Award-winning Indian writer/director/producer Vindhu Vinod Chopra – producer of PK, the highest-grossing Indian film of all time – made his English language debut with Broken Horses, a universal parable about the bonds of brotherhood and loyalty set against violent gang wars along the U.S.-Mexican border. To achieve his vision for the film, the director assembled a crew of veteran American crafts persons and, with the aid of a California tax rebate, the company filmed around the Los Angeles area.
The film took Chopra almost four years to write. The screenplay started as an adaptation of an Indian film that the writer-director had done 20 years previously, but in the course of the writing, the story took on a direction of its own. As an auteur, Chopra visualizes the film as he is writing.
“When I write, I don’t write on paper, I write with visuals,” shared Chopra. “For example, the visual of the white stallion running out of the ranch is a visual that came to me. It’s not the words that express that visual, it’s the visual that comes to me first and then I express it with words.”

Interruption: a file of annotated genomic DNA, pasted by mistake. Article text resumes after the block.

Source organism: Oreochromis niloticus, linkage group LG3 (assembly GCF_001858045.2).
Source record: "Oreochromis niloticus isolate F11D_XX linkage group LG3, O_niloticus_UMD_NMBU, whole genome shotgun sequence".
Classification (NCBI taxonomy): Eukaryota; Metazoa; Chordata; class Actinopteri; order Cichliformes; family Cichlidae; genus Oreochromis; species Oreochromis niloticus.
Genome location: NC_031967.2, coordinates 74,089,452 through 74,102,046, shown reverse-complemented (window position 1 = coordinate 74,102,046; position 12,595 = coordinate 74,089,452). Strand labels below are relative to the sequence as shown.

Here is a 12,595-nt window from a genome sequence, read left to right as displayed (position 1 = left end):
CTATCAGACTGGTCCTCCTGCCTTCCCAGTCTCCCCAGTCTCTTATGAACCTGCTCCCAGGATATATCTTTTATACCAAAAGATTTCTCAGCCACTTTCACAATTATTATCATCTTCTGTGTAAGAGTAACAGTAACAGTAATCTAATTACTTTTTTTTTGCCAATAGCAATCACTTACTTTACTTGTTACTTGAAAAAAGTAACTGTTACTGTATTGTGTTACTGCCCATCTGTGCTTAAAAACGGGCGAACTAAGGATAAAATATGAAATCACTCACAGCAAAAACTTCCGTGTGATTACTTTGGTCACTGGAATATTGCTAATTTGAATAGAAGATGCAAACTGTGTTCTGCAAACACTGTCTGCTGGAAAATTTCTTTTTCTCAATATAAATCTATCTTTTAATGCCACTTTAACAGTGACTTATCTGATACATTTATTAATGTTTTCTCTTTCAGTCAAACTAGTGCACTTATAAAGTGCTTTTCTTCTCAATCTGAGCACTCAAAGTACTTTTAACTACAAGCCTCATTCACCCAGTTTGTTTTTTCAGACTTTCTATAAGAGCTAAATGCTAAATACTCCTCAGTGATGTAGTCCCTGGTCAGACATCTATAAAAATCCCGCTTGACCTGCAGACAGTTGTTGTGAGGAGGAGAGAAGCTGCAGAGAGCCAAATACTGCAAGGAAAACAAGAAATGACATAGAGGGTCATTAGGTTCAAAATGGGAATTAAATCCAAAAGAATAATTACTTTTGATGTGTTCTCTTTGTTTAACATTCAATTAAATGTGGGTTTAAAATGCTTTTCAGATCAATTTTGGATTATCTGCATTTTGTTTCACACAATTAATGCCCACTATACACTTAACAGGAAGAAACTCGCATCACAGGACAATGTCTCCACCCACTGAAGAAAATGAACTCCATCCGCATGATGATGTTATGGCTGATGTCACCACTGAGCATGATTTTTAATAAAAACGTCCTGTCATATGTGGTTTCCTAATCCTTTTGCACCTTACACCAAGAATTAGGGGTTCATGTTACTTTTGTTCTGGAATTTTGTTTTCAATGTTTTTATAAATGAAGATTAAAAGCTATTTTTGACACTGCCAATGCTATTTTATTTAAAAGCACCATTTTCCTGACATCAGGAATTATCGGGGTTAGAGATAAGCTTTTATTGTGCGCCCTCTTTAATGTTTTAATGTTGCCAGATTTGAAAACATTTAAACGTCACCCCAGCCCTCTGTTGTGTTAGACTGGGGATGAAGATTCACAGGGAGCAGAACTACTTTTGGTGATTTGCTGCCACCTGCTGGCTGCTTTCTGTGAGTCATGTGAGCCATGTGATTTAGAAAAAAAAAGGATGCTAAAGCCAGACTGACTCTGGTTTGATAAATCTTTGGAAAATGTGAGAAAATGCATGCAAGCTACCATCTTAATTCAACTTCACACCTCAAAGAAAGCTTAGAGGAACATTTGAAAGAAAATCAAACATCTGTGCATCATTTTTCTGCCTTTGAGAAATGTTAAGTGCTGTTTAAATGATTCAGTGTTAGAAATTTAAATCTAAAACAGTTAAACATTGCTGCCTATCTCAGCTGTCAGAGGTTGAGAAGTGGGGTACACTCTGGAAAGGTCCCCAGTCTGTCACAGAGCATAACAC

According to Chopra, the most important thing is for the cameraman and cinematographer to share the director’s vision. When he came to America to look for a director of photography he realized that the collaborator he was looking for needed to be somewhat like a brother.
“Tom Stern is the brother I found. The reason I went to Tom was because of Mystic River and everything he’s done since then with Clint Eastwood. I loved the way he shot Mystic River,” said Chopra. “The great thing about Tom is that he’s an intellectual. He could define in words what I felt instinctively. Because I have this visual sense, he respected that.”
To impart his vision, Chopra talked extensively with Stern. The westerns of Sergio Leone influenced the look. The director was also seeking images with elements such as fire, water, earth and wind. “There were times that I needed shadows,” explained Chopra. “There were car headlights lighting up the whole scene. I needed these headlights and shadows. Fritz Lange used to do that. We, of course, watched those films. Tom was totally on board with the vision.”
Chopra noted how he and Stern were very much in sync with each other. When the lights turned on for one scene the director asked if the cinematographer was ready. Stern said yes, but Chopra hesitated and asked again, “Are you really ready?” Stern said, “No” and adjusted the lighting to what they had discussed.